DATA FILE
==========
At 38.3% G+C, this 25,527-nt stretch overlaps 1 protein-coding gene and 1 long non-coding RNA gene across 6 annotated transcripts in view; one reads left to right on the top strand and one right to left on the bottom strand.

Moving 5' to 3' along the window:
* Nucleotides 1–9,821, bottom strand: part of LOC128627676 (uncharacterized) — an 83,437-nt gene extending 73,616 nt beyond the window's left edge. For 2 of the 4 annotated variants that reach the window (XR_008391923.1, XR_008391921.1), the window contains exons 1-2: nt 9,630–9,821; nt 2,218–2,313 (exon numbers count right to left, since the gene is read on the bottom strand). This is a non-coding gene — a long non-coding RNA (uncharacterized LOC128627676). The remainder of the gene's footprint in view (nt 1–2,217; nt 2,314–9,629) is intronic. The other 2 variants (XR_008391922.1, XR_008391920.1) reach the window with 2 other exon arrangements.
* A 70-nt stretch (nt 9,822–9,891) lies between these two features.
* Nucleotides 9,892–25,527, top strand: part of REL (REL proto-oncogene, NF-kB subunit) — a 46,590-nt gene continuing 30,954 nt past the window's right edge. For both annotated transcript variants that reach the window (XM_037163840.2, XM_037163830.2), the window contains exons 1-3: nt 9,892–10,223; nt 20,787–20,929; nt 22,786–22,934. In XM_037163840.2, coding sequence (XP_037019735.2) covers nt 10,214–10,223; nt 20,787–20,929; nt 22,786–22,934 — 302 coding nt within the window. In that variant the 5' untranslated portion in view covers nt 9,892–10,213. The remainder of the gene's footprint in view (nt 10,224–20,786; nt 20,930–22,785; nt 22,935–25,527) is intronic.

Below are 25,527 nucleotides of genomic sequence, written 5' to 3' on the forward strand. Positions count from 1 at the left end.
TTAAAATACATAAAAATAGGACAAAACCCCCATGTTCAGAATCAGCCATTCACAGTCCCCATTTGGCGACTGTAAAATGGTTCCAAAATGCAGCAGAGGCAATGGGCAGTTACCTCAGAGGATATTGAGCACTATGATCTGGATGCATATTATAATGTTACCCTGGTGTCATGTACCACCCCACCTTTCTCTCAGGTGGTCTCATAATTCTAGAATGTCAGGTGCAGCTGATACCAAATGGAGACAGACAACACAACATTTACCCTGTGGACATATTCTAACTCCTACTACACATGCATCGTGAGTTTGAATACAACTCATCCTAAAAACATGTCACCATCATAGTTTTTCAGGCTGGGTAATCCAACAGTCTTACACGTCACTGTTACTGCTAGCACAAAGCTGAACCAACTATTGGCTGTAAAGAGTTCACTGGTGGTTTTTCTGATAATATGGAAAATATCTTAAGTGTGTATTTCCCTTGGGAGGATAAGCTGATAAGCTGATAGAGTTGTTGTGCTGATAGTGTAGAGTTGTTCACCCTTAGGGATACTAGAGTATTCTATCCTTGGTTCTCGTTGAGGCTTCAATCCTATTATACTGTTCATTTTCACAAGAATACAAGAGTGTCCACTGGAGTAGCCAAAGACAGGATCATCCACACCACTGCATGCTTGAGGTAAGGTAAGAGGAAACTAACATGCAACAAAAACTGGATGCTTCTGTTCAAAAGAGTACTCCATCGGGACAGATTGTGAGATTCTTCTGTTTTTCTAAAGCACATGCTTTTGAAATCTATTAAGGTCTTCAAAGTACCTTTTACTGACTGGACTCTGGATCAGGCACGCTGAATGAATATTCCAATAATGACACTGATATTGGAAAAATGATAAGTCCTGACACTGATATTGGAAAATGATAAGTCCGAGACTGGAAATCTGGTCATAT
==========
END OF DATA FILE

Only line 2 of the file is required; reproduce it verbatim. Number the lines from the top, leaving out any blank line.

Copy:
Moving 5' to 3' along the window: